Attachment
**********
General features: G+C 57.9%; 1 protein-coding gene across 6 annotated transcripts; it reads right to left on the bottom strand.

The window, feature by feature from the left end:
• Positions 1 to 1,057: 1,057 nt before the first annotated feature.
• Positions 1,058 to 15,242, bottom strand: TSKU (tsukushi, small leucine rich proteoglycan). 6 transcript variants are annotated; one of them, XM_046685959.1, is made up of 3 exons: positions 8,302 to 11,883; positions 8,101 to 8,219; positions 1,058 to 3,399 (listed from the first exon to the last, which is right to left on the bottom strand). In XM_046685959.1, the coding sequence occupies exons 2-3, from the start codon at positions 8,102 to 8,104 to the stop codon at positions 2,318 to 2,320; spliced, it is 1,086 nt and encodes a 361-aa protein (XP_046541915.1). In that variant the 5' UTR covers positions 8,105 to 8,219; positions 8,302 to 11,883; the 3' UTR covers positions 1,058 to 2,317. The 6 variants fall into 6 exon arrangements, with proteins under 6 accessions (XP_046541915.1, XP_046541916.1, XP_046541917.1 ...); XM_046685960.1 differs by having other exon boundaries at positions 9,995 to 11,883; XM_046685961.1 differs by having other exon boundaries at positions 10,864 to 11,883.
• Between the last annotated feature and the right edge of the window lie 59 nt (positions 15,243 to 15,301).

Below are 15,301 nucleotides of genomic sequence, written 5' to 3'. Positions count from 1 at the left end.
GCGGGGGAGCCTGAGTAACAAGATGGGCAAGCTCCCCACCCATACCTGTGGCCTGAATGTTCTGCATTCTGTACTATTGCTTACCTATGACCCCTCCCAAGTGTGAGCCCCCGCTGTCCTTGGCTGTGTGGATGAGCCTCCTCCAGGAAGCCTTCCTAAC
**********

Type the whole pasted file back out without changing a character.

General features: G+C 57.9%; 1 protein-coding gene across 6 annotated transcripts; it reads right to left on the bottom strand.

The window, feature by feature from the left end:
• Positions 1 to 1,057: 1,057 nt before the first annotated feature.
• Positions 1,058 to 15,242, bottom strand: TSKU (tsukushi, small leucine rich proteoglycan). 6 transcript variants are annotated; one of them, XM_046685959.1, is made up of 3 exons: positions 8,302 to 11,883; positions 8,101 to 8,219; positions 1,058 to 3,399 (listed from the first exon to the last, which is right to left on the bottom strand). In XM_046685959.1, the coding sequence occupies exons 2-3, from the start codon at positions 8,102 to 8,104 to the stop codon at positions 2,318 to 2,320; spliced, it is 1,086 nt and encodes a 361-aa protein (XP_046541915.1). In that variant the 5' UTR covers positions 8,105 to 8,219; positions 8,302 to 11,883; the 3' UTR covers positions 1,058 to 2,317. The 6 variants fall into 6 exon arrangements, with proteins under 6 accessions (XP_046541915.1, XP_046541916.1, XP_046541917.1 ...); XM_046685960.1 differs by having other exon boundaries at positions 9,995 to 11,883; XM_046685961.1 differs by having other exon boundaries at positions 10,864 to 11,883.
• Between the last annotated feature and the right edge of the window lie 59 nt (positions 15,243 to 15,301).

Below are 15,301 nucleotides of genomic sequence, written 5' to 3'. Positions count from 1 at the left end.
GCGGGGGAGCCTGAGTAACAAGATGGGCAAGCTCCCCACCCATACCTGTGGCCTGAATGTTCTGCATTCTGTACTATTGCTTACCTATGACCCCTCCCAAGTGTGAGCCCCCGCTGTCCTTGGCTGTGTGGATGAGCCTCCTCCAGGAAGCCTTCCTAAC